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4 Behaviors That Can Save or Destroy a Project

There are four behaviors (for sure out of many) that can easily destroy or save a project. Many scientific researches have been done on these dysfunctional behaviors and many new frameworks have been presented by gurus in management to deal with these dysfunctional behaviors, but still 99% of employees from top to bottom waste productivity and resources because of these behaviors. It is very interesting to know that many will not admit or accept it , despite all scientific researches and experiments, and will hate to read the rest of this blog ;) These dysfunctional behaviors are: Student Syndrome, No Early Work Transfers, Parkinson's Law, Polychronicity.

When was the best time to study for exam or write your homework when you were in school? or to put it in a better way, how many times have you prepared for your exam days/weeks/months before the exam? when did you start studying, after your teacher announced that there will be an exam in 2 weeks? From the same day or couple of days later, or maybe 2 days before the exam , or the entire night before exam?!

 This is Student Syndrome, Waiting until the last minute/hour/day to start a task that have been planned weeks before. The start of a project is as important and usually more important than its completion date. Many projects get delayed because they have started late! Project Owners are relax at the start of a project , there is no scenes of urgency or high volume of adrenalin, no management pressure; therefore they wait until the last minute to start a project. This is wrong, and projects can be saved and FINISH on-time, if projects Start on-time.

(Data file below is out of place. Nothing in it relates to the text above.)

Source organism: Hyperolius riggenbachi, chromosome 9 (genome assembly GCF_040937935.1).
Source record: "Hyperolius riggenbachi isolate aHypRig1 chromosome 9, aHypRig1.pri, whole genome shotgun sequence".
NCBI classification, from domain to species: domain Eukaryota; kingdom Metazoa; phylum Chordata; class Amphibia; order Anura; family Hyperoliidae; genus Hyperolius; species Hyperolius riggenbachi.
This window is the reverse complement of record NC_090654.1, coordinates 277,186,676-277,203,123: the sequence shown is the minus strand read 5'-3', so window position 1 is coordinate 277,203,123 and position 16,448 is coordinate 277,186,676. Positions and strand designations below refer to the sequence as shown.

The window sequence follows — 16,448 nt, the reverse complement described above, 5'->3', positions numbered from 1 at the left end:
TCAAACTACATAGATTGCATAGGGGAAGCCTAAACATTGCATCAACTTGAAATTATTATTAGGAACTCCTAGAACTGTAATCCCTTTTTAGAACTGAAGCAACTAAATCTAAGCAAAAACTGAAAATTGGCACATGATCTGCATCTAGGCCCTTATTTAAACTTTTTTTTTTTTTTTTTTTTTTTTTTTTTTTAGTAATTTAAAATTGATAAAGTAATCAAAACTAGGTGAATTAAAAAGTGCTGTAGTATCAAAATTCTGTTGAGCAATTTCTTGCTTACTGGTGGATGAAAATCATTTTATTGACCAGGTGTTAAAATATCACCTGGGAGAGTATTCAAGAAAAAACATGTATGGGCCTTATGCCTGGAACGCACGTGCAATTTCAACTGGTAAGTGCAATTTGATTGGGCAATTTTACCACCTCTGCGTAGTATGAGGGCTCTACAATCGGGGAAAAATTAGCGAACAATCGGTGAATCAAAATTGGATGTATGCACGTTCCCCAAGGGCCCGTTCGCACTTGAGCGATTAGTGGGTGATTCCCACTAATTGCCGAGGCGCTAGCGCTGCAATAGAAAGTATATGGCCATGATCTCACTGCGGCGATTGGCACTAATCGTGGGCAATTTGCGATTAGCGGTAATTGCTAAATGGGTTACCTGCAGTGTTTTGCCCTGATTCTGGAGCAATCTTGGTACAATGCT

Have you ever watched a 4x100 Relay Race? Have you ever seen a runner in relay race runs faster than others and reaches his teammate, stands and rest and does not pass baton because he thinks he is far ahead of other competitors? of course not! what a silly question! In a 4x100 relay race, all team members run fast and do NOT delay passing baton to the next guy.  In projects, if you finish a work earlier than expected, you may not pass it to the next guy or you may pass it but not complete (although it is completed) and this is called No-Early-Work-Transfers! There are incentives for NOT reporting a complete task earlier than expected, such as management NOT reducing the task duration next time! The result is that, dependent tasks start late and therefore project gets delayed. Managers must be wise enough to avoid such dysfunctional behavior by providing a transparent environment and engaging team members in estimation process.

Although you may use buffer between dependent tasks to avoid No-Early-Task-Transfer or Student Syndrome, but here comes Parkinson's law: Work expands so as to fill the time available for its completion. If I give you 5 days to complete a task, In best case scenario you will complete the task in 5 days, although you may be able to finish the task in 2.5 days too!

What do many job descriptions have in common? Answer: Multitasking. Companies praise multitasking and encourage employees to do multitasking. But many management gurus have suggested that multitasking reduces productivity and quality of end result. This is our last dysfunctional behavior: Polychronicity. When tasks interrupt each other and one needs to deal with all of them at the same time, then things get messy. Although many claim that they are super woman and can handle multitasking, but if you watch them you will see NO sustainability and consistency in their work and end result.

Student Syndrome, No-Early-Work-Transfers, Parkinson's Law, Polychronicity are all human dysfunctional behavior and can be corrected by changing mind set and as result the culture of the organization from top-to-bottom. Project management methodologies and frameworks such as Critical Chain Method and Scrum deals with all of these dysfunctional behavior with simple techniques and tools.
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